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Google chief denies evidence of Android fragmentation

updated 07:40 pm EST, Mon November 15, 2010

Schmidt insists no Android fragmentation exists

Google chief Eric Schmidt as part of the same talk that showed the Nexus S again denied that fragmentation was a problem for Android. He tried to persuade the Web 2.0 Summit audience that Google was using a "carrot and stick" approach to keep phone makers in line and that the contracts with the Open Handset Alliance were preventing a splintering of the market. Apps on Android Market worked across phones, he said.

The CEO further spun a complaints about missing features in older versions of Android by claiming that their absence wasn't the same as fragmentation.

Schmidt's statements directly contradicted mounting criticism from the industry as well as evidence from Google itself. Its own usage trackers have shown Voice Actions or many of Google's newer apps or app features.

Netflix also just this weekend brought fragmentation to the forefront when it blamed DRM fragmentation for the lack of an Android app where iPhones and even just-launched Windows Phone 7 devices already have Netflix viewing. Without copy protection consistent across different OS versions or even from device to device, Android has left Netflix negotiating with individual phone designers and adding code for each device where Apple and Microsoft can succeed with a write-once, use-everywhere approach.

Cross-device app support was also misrepresented, as many apps often need special accommodations for less common resolutions like Motorola's 480x854 as well as physical keyboards and specific hardware and software combinations.

Google has denied fragmentation before but has seen support weaken. Apple has used the repeated denials as an opportunity to attack Android's weaknesses, as its CEO Steve Jobs has accused Google of being dishonest on the subject of openness and has framed the debate in terms of integrated devices like the iPhone versus fragmented Android.


By Electronista Staff


  1. iphonerulez

    Dedicated MacNNer

    Joined: Nov 2008


    If someone spat in this man's face he'd

    say it was raining. I guess there are all sorts of definitions of fragmentation. I wouldn't doubt that at the core of Android OS all those variants are the same, but to the casual user and some developers, the OS does appear fragmented on some level. And it may not be fragmented when it leaves Google's door, but by the time the vendors and carriers get it and pass it on to the consumers, certainly there are changes being made. Otherwise Google could just push the latest update to nearly every Android smartphone that was built in the last six months and it would work perfectly.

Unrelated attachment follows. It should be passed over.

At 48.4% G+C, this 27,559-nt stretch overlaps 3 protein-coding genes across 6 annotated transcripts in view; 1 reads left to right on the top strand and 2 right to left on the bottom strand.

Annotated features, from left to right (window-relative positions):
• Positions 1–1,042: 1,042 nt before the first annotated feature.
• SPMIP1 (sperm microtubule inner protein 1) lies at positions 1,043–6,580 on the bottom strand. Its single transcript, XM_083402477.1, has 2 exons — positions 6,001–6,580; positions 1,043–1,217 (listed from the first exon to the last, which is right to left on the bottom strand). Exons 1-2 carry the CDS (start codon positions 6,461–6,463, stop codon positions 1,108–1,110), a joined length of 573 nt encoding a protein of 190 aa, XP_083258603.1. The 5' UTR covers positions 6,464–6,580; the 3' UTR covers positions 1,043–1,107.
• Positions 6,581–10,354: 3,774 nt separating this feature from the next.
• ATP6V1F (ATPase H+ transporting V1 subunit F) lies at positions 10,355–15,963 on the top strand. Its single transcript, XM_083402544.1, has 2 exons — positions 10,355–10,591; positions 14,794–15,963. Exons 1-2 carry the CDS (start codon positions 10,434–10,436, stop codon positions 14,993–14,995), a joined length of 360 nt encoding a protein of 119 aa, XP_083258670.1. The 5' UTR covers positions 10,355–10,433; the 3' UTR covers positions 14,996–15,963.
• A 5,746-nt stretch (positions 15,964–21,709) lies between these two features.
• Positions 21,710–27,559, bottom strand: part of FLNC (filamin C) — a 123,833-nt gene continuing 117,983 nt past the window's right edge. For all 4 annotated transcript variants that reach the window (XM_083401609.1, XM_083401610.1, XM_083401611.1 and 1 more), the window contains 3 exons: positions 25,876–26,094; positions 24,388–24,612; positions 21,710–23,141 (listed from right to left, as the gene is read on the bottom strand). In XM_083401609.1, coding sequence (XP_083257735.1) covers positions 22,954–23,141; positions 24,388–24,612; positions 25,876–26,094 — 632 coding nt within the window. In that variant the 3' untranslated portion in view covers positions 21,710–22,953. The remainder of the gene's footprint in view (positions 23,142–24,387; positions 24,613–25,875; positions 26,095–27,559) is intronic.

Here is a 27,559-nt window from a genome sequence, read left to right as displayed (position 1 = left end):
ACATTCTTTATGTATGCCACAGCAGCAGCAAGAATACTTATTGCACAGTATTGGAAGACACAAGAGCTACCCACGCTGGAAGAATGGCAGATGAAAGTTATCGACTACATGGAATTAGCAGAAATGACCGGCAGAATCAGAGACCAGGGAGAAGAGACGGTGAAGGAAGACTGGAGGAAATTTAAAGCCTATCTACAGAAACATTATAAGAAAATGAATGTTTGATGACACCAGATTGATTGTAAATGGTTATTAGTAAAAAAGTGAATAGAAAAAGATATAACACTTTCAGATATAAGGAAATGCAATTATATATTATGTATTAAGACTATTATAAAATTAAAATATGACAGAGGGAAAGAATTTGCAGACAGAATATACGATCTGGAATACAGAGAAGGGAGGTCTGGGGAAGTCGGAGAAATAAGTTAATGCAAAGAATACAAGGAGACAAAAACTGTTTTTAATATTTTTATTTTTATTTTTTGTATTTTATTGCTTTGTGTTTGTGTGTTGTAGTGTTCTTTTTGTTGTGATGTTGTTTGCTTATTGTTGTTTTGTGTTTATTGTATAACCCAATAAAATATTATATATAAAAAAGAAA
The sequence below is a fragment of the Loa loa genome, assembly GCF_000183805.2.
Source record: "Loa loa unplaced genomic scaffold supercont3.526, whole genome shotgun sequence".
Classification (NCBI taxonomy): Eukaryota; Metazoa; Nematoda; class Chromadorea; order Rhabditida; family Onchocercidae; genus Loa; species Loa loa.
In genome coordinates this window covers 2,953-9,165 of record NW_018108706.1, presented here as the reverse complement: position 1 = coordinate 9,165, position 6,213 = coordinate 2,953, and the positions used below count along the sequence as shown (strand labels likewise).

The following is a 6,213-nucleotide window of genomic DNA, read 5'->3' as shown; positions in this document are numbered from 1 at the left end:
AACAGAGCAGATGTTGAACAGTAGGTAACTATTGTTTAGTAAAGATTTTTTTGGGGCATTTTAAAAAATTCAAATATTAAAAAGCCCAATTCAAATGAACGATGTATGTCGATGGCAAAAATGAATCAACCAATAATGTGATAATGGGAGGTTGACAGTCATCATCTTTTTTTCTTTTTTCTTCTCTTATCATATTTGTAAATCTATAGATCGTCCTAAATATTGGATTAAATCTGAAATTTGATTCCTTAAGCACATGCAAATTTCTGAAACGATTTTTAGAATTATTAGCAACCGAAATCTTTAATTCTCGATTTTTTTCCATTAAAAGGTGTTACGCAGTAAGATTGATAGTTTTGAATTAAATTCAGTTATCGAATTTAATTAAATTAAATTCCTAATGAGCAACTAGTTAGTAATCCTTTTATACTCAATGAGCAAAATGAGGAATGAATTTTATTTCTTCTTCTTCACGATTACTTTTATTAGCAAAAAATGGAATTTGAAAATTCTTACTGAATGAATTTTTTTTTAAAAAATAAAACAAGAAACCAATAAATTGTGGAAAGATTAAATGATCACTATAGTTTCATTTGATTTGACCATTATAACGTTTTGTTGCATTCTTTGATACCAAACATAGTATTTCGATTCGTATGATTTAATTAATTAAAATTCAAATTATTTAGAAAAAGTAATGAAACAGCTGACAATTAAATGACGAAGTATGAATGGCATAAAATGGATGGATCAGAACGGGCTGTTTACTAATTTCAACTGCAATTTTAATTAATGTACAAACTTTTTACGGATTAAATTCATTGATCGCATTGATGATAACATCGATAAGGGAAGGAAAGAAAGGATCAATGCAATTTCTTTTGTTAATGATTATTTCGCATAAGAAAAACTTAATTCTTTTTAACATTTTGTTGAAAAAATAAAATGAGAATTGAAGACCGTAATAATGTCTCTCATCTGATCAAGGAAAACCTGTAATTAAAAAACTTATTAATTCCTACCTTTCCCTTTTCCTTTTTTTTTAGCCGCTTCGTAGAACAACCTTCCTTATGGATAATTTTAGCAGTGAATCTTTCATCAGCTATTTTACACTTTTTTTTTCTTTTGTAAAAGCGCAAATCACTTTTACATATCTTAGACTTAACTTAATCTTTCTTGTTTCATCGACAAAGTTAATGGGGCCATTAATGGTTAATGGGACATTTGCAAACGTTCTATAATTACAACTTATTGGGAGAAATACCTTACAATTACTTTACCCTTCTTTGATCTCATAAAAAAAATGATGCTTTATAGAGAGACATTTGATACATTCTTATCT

1. TexasRules

    Fresh-Faced Recruit

    Joined: Nov 2010



    "Any Android device running 2.2 can pick up these app updates."

    Seriously? You're justifying your argument by saying any device *running the latest available Android version* is capable of downloading de-coupled apps? What about everyone that has bought devices over the last several months where the 2.2 upgrade isn't available? There are high-end Android devices (Samsung Galaxy S series: I'm talking to you!) being sold *today* that still do not have 2.2 available.

    Yes, I strongly believe fragmentation is an issue. The phones are selling like crazy but so did Motorala's Razor series phones back in the day. What's your point?

  1. SockRolid

    Forum Regular

    Joined: Jan 2010


    The point is...

    @ TexasRules (except in baseball LOL) - "What's your point?"

    The point is that fragmentation causes developers extra hassle developing for Android that they don't get developing for iOS. They will need to program for backward compatibility with outdated versions of Android that are still shipping on new devices. Only the ideologically challenged freetards of the world will go with Android first.

    This is what happens when you allow the hardware manufacturers and the carriers to diddle with your OS. You get incompatible GUI layers built on top of your OS by the HTCs, Samsungs, LGs, and Motorolas of the world. They want to differentiate themselves from the other running dog Android handset makers, which makes life hard for developers like Netflix. Then you get un-deletable bloatware added into the muck by the Verizons of the world. And they might even replace, say, Google search with Bing.

    All for naught. Android is doomed. The Oracle lawsuit has merit, it has legal precedent, and it's pretty much an open and shut textbook case of Java license agreement violation. Microsoft tried that, failed, paid Sun $20 million back in the day. But this time there won't be any out of court settlement. Larry Ellison doesn't need a few extra million. He's going for blood, and he'll get it.

  1. lamewing

    Dedicated MacNNer

    Joined: Aug 2004



    The man is an obvious idiot. Does he think that all Android devices are running 2.2? What are the Sony devices running? How do idiots like this get into positions of leadership in big business?

  1. ggore

    Fresh-Faced Recruit

    Joined: Apr 2010


    Ignoring the obvious

    The vast majority of current Android devices run 2.1, some run 2.2 FroYo, and "in the next few weeks" some will run 2.3 Gingerbread. Three different operating system versions, each with its own incompatibilities relating to the others. That's what I call "fragmentation"!

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